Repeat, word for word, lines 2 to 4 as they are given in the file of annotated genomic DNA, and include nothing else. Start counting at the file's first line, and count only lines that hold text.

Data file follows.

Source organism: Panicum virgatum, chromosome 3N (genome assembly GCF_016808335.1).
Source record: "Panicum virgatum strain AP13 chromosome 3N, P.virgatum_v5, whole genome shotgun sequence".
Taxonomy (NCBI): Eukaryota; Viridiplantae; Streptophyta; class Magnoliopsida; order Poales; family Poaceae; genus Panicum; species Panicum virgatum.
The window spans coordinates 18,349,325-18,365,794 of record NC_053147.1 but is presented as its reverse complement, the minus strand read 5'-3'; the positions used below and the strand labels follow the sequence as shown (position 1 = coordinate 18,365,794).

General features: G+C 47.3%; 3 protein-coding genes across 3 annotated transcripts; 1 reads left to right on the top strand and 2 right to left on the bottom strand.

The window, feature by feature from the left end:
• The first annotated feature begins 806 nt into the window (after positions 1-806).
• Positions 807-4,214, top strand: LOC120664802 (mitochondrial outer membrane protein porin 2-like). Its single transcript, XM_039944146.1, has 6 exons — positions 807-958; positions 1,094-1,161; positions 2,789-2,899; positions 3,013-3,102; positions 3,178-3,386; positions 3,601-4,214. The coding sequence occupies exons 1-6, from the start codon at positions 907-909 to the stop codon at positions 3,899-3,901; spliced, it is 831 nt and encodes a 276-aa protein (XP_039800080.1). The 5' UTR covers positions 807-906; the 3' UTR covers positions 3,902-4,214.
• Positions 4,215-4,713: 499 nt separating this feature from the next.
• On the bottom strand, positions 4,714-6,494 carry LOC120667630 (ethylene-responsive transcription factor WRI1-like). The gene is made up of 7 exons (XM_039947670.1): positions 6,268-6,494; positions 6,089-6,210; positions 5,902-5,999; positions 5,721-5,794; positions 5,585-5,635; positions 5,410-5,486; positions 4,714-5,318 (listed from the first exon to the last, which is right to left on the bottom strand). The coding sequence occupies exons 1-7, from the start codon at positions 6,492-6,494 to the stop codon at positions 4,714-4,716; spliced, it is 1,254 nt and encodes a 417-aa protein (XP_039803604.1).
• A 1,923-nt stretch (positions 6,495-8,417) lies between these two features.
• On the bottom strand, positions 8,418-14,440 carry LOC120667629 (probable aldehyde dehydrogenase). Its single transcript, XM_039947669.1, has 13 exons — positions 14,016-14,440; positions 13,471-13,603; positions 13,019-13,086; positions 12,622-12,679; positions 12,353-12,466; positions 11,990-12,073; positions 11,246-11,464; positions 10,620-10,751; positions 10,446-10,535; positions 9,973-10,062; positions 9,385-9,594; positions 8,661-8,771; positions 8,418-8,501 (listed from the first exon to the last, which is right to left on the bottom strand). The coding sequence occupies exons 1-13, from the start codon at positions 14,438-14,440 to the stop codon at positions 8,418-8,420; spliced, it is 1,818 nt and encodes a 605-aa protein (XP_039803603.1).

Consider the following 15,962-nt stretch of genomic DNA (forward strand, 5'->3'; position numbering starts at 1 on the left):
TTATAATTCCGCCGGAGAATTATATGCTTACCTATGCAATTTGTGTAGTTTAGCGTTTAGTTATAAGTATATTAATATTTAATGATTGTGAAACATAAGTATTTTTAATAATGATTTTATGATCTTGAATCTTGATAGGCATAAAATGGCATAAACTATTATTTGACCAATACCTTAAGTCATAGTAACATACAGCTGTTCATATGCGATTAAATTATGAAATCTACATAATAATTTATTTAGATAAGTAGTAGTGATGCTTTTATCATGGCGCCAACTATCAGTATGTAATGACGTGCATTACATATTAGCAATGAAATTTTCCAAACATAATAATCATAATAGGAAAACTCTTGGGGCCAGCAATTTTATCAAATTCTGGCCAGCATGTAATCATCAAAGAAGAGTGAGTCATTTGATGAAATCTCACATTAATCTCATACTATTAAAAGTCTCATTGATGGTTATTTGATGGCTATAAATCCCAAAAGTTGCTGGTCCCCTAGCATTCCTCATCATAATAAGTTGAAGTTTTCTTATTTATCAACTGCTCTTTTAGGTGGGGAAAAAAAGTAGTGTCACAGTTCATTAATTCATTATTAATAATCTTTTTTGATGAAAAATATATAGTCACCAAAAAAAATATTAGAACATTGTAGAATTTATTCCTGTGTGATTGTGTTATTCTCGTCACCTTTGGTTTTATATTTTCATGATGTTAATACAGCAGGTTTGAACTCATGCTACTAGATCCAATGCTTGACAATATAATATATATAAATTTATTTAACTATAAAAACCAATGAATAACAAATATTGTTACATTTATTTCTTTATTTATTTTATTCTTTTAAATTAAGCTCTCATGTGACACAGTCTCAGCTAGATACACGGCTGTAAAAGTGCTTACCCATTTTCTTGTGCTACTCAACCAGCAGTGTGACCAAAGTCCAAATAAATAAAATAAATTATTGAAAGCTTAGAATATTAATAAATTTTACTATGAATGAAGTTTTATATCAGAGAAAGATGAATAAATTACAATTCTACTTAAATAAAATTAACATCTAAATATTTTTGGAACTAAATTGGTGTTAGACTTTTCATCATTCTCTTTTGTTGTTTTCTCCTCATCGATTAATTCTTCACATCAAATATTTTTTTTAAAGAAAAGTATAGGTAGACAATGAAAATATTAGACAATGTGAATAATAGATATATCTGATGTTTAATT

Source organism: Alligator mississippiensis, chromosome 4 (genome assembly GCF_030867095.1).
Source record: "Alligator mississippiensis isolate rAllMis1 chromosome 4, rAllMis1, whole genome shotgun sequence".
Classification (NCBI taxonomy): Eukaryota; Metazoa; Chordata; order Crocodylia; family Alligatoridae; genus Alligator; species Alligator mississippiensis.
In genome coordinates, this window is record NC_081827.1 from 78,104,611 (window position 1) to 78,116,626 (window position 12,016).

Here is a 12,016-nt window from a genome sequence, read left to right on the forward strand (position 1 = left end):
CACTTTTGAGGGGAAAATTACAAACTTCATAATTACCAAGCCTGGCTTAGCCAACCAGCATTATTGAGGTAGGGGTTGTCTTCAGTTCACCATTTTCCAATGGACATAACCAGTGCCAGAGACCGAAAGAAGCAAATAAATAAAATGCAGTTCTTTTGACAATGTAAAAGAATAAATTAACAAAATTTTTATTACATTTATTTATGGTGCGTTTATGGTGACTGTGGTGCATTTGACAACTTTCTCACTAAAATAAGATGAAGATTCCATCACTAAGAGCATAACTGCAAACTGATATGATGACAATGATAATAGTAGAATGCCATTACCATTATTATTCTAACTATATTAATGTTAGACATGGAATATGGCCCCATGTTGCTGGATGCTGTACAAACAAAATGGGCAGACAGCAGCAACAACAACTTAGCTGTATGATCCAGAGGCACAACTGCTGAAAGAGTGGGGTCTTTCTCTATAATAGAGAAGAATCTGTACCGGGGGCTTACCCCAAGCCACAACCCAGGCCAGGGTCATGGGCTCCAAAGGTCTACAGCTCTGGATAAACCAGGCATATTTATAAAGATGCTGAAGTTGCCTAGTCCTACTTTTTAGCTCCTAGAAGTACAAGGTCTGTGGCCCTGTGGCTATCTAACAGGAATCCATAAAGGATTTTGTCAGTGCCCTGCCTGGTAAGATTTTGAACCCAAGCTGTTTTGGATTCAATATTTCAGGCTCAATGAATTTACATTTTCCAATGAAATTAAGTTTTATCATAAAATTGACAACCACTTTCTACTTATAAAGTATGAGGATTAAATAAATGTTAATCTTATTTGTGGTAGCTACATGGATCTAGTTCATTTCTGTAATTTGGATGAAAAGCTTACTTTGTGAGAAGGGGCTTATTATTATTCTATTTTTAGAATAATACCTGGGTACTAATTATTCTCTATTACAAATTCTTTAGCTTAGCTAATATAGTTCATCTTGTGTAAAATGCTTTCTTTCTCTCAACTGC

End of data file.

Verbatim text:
Source record: "Panicum virgatum strain AP13 chromosome 3N, P.virgatum_v5, whole genome shotgun sequence".
Taxonomy (NCBI): Eukaryota; Viridiplantae; Streptophyta; class Magnoliopsida; order Poales; family Poaceae; genus Panicum; species Panicum virgatum.
The window spans coordinates 18,349,325-18,365,794 of record NC_053147.1 but is presented as its reverse complement, the minus strand read 5'-3'; the positions used below and the strand labels follow the sequence as shown (position 1 = coordinate 18,365,794).